Sugarbush resort is off exit 20 off I-87. It is about 47 miles away by car from Burlington, which is the closest International Airport. It’s also approximately a 3-hr drive from Boston and a 5-hr drive from New York City. Take Interstate 89 and follow Route 100B or Route 100 to reach the resort. 

5. Sugar Loaf

Sugarloaf Resort
8.8/10 Our Score


  • An impressive vertical drop (for the East Coast)
  • Super easy to navigate
  • Some pretty epic backcountry terrain
  • Has cat-skiing! 
  • Authentic resort vibes
  • Some epic freestyle options 
  • Loads of ski-in, ski-out options


  • Unpredictable weather and opening dates
  • Wind and cold snaps can close the lifts
  • The most remote location on the list

Last on the list of best places to snowboard on the East Coast… Sugarloaf. 

Sugarloaf Ski Resort is in Carrabassett Valley, Maine. It’s a premier winter destination known for its incredible skiing and snowboarding terrain. 

With a massive vertical drop of 2,820 feet, the mountain provides slopes for all skill levels. There are gentle runs for beginners and some pretty challenging expert terrain.

The resort also features well-groomed trails, state-of-the-art lifts, and breathtaking mountain views. Off the slopes, you’ll find a vibrant mountain village with cozy lodges, restaurants, and shops. 

However, there are a things you need to know.

Like any ski resort, weather conditions can impact lift operations and access to certain areas of the mountain. Unfortunately this happens slightly more often at Sugarloaf, mostly due to high winds. 

This makes Sugarloaf’s season a little unpredictable, with opening and closing dates varying based on the weather. 

Fun Fact:

Sugarloaf is home to the legendary annual “Sugarloaf Reggae Festival.” If you’re there in early April, you can enjoy live reggae music with a pretty unique and lively atmosphere. Impressively, 2024 marks the 36th Reggae Fest!

The Highlights:

  • Elevation: 4,237 feet (1291 m)
  • Trails: 162
  • Lifts: 12
  • Off-Piste: head to the Brackett Basin and Burnt Mountain side-country zones. You’ll find over 600 acres of accessible backcountry terrain. (You can also hire snowcats to take you even further afield).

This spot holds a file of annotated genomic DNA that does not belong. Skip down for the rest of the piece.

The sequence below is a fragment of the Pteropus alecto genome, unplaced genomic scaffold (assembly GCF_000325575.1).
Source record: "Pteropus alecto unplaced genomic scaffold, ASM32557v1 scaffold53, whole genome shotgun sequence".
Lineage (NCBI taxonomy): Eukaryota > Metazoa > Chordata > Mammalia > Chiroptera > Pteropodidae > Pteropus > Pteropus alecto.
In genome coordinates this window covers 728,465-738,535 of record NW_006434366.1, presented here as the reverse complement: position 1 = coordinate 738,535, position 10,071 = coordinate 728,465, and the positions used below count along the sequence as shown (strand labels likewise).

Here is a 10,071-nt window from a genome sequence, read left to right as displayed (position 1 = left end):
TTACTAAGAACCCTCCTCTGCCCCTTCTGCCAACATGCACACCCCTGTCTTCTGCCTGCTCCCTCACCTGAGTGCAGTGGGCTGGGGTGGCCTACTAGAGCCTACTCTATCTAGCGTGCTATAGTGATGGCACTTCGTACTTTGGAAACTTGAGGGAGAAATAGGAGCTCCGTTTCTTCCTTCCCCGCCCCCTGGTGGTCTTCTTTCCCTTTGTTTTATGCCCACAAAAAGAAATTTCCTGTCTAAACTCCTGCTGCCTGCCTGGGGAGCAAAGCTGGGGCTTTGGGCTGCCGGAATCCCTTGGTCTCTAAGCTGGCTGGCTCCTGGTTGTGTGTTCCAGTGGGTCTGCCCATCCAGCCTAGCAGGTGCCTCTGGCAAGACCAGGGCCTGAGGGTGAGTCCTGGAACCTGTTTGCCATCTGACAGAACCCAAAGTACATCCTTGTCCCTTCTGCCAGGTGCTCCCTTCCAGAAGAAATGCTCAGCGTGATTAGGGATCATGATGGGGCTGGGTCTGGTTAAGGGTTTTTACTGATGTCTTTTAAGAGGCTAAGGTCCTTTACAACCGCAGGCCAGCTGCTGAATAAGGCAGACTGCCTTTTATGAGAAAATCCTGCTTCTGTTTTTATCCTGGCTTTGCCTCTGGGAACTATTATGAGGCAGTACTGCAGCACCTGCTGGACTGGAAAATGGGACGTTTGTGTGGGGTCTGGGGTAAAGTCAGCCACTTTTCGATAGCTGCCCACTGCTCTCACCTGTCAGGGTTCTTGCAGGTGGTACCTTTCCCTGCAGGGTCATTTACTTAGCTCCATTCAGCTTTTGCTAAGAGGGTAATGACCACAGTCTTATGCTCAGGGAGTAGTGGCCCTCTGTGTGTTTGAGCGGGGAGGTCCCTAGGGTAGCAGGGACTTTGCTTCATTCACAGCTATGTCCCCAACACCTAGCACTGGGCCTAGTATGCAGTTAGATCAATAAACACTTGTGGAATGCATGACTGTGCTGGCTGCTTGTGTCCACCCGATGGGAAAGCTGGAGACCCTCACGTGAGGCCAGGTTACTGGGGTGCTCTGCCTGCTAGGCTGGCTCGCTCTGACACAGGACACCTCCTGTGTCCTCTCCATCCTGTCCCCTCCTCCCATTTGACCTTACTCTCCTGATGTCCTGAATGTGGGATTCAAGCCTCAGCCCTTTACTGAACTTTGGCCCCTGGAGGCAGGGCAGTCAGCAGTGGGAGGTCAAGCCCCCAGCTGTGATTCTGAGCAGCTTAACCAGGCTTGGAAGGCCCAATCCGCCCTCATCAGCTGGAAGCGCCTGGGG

• Snow Parks: 4, including an experts-only park, and a Superpipe!
  • Lift Ticket Price:

    Day tickets range from $69-$129 depending on time of year, age and promo codes. 

  • How To Get To Sugarloaf Resort:

    Sugarloaf is a 2.5hr drive from Portland and 4hrs from Boston (with no traffic). The resort is also 3-4 hrs from Montreal and Québec City. If you’re coming from NYC, expect at least an 8-hr drive.

A Note About Snowboarding On The East Coast

If these are the best places to snowboard on the East Coast, is snowboarding on the East Coast even worth it?

The quick answer is yes, absolutely!

Whilst the East Coast has a bad rep (mostly due to it’s tendency to provide more ice than snow) this could actually work in your favor.

On the right day, you can enjoy beautiful snow conditions, with way smaller crowds than places like California or Colorado!

The East Coast also has a vibrant snowboarding community. You’ll meet some super dedicated riders, all making the most of the available terrain and conditions. I’m one of them!

Best Snowboards For The East Coast

The East Coast hasn’t been dubbed “The Ice Coast” for nothing. 

After a week of heavy wind, some of the East Coast resorts would make better ice-rinks than ski slopes.

Alright, I’m exaggerating a little!

But you certainly need the right tools for the job. 

Personally, I’d be looking at bringing a board with magne-traction or grip tech. These have the right features to cling onto that East Coast ice. 

I discovered this the hard way, having tested a huge number of suboptimal boards. Ultimately, the best snowboards for the East Coast are:

  1. The Gnu Rider’s Choice
  2. The Lib Tech Terrain Wrecker
  3. The Burton Custom X
  4. The Rossignol One LF
  5. The Capita Mercury

These are all on the “all-mountain spectrum”” and will suit most riders. Read more about them in my article about the best snowboards for ice


What these resorts lack in size, they make up for with atmosphere, modern lift systems and world-class snow parks.

The East Coast may not promise the fluffy dry powder of Colorado and California, but you can still have an incredible time slashing up their slopes.

Plus if you take the plunge and visit the Ice Coast, drop me a line. There’s almost always something fun happening, and I love meeting you guys on the slopes!

Happy riding.